Phub Dem | Paro

Bhutan is vulnerable to many natural disasters like earthquakes, flood, glacial lake outburst floods (GLOF), landslides and forest fires.

It, however, lacks necessary data information systems, response plans and coordination to respond to emergencies.

To ensure and strengthen national capacity towards disaster preparedness and response, the technical working group involving various stakeholders involved in disaster response has undergone three-day training on a 72-hour rapid assessment approach in Paro.

The training is coordinated by the Department of Disaster Management (DDM) with support from the World Food Programme (WFP).

WFP has been supporting the government in setting up and implementing the assessment approach to estimate the impacts of a disaster and enable a response within 72 hours.

The 72-hour rapid assessment enables a country to respond to a disaster within 72 hours, providing initial impact assessment in a sudden on-set disaster scenario to fill in the initial information gap immediately after the disaster.

It will be implemented as part of the emergency preparedness and response initiative to develop and strengthen the capacity of government and partners to prepare and respond to shocks.

According to the monitoring and evaluation officer with the World Food Programme, Udaya Sharma, the initial discussion about the 72-hour rapid assessment started in 2017. WFP is currently training the technical working group.

He said that by July this year, the rapid assessment approach would be in place.

The 72-hour rapid assessment approach, he said would be applicable following a sudden-onset disaster, such as a cyclone, earthquake or flood ravaging the whole country disturbing the communication networks and need for information becomes critical.

The approach would provide critical information to fill the initial information vacuum in the first three days after a disaster based on the most recent information and pre-disaster secondary data.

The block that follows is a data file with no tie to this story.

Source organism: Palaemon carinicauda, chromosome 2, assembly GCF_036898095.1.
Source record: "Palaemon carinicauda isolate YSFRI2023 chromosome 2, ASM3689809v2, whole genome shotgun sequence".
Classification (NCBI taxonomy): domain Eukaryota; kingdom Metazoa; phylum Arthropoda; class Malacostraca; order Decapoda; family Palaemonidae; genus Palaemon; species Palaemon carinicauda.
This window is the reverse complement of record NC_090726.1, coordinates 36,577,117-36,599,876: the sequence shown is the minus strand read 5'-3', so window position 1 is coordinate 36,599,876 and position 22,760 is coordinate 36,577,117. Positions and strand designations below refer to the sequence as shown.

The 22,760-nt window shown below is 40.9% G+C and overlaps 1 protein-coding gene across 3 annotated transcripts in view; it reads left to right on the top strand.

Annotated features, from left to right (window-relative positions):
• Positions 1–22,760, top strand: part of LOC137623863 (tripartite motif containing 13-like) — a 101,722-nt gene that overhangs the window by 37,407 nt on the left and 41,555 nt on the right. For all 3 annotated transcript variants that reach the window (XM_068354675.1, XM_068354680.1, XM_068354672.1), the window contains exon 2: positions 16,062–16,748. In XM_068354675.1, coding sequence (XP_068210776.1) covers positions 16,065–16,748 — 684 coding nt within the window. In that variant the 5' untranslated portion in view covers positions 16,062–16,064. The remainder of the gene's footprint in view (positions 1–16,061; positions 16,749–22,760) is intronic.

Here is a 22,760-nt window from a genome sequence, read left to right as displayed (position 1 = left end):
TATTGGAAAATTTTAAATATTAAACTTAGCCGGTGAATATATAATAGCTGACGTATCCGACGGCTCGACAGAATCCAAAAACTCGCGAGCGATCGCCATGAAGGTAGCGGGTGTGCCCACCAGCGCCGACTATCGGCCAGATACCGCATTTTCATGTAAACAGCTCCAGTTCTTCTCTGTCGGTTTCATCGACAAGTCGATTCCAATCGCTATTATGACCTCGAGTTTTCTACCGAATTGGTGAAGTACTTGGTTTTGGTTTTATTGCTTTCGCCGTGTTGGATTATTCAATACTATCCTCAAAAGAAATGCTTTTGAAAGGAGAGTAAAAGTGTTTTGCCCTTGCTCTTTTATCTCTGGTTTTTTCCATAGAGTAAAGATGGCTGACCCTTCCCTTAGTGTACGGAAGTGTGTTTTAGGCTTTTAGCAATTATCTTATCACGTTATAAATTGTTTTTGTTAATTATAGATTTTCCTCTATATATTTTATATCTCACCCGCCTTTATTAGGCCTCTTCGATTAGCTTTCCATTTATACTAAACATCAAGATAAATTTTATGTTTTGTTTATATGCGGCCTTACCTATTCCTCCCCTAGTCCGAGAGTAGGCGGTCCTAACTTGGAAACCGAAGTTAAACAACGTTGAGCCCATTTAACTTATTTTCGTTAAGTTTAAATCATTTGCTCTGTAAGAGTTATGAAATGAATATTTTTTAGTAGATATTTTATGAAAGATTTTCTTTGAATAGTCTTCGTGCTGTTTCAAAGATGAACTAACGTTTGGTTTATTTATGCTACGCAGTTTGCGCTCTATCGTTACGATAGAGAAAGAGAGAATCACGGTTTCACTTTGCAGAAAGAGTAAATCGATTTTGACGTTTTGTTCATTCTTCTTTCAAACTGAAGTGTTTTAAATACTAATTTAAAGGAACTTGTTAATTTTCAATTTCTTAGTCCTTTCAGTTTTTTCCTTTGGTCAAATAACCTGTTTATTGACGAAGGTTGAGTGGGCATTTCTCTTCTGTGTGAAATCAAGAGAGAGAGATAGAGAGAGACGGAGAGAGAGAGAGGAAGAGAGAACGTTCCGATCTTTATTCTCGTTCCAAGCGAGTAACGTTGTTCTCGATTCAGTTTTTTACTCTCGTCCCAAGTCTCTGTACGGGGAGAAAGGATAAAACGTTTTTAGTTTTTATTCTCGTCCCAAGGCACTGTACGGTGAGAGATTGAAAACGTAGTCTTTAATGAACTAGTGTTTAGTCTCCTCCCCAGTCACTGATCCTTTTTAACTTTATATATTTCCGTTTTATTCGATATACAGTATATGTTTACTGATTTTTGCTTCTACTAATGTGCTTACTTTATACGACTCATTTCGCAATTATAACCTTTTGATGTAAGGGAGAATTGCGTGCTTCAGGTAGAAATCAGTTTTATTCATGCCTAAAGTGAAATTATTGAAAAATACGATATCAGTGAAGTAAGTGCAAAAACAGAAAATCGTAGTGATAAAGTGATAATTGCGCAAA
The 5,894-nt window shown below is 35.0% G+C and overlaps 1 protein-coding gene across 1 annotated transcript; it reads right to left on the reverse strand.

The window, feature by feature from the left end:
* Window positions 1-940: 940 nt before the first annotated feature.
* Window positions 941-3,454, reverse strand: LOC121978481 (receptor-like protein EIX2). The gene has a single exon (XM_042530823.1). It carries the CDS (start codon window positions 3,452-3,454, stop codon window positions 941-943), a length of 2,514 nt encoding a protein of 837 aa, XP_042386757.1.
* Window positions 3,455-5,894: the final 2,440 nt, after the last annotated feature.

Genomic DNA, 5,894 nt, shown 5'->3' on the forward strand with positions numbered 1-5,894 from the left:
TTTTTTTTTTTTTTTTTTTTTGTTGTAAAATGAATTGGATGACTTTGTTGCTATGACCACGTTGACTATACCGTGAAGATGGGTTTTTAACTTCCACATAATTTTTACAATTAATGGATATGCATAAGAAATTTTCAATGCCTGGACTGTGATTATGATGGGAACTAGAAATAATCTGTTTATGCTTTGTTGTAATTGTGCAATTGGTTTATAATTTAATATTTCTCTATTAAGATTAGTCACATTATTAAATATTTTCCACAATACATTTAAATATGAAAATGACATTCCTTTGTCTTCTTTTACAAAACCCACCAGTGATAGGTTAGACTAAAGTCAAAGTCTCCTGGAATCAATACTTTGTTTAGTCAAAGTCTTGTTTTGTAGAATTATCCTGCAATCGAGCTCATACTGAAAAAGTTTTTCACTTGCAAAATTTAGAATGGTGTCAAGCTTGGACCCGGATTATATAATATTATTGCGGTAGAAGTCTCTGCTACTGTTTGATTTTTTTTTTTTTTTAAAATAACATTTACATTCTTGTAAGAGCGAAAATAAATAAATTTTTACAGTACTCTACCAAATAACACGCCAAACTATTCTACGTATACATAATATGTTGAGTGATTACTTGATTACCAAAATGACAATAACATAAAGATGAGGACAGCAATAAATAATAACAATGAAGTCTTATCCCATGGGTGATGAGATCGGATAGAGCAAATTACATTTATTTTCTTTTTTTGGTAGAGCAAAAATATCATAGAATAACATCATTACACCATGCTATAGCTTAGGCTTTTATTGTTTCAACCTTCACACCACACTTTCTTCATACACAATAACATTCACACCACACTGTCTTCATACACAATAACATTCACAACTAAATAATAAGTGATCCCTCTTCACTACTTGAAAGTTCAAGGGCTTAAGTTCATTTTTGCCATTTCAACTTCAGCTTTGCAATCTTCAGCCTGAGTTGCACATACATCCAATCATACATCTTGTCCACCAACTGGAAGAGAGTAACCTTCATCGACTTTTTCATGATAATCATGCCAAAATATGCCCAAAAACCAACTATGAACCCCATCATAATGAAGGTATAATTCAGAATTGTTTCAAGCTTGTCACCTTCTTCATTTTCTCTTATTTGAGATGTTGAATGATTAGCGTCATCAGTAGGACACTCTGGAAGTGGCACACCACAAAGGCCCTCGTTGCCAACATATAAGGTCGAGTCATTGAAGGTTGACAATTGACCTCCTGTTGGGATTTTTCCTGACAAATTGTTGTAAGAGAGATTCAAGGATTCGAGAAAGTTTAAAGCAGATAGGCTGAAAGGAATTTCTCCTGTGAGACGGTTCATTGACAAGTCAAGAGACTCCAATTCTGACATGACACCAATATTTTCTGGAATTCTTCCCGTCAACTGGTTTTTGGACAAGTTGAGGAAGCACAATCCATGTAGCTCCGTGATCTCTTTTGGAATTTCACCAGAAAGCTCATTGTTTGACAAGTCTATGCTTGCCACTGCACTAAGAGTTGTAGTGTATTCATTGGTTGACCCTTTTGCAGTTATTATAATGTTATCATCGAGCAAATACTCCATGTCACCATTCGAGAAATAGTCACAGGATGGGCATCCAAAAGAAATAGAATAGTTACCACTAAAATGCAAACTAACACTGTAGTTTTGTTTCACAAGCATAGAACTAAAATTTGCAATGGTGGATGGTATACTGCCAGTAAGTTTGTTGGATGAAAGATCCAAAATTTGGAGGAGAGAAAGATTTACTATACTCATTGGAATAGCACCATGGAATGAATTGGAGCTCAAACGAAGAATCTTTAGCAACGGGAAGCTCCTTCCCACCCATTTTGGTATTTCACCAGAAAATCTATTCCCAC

WFP’s emergency preparedness and response officer, Laksiri Nanayakkara, said the method offers a solid basis to make operational decisions even in highly complex situations, with information being refined through continuous updates as new data becomes available.

DDM’s director, Jigme Thinley, said the country was not well prepared for the disaster.

He said if one can effectively use the golden period post-disaster, the government can minimise the loss of life and property.

He said that it was essential to have details of every settlement in the country to allocate resources and relief immediately. “Recording the pre-crisis structures, population and other details will ensure an effective response.”

Although many countries have well-established procedures for carrying out emergency assessments, Laksiri Nanayakkara said that it often did not provide quick information to guide decisions that need to be made in the first 72-hour.

He said that the 72-hour approach did not aim to produce a perfect, comprehensive assessment, as that is simply not feasible right after a disaster but seeks to give a “best estimate” snapshot in the first few hours to inform initial budgeting and logistical decisions. “For instance, estimates on number and location of people that require life-saving food assistance, a priority of resource allocation and where to send the search and rescue team is essential for early response.”

The technical working group involves officials from the Department of Roads, National Land Commission, Ministry of Agriculture and Forest, Ministry of Works and Human Settlement, Desuung office and National Statistic Bureau.

At the end of the training, a representative from different stakeholders drafted a standard operating procedure specifying the role and responsibility of each agency while undertaking the 72-hour rapid assessment approach.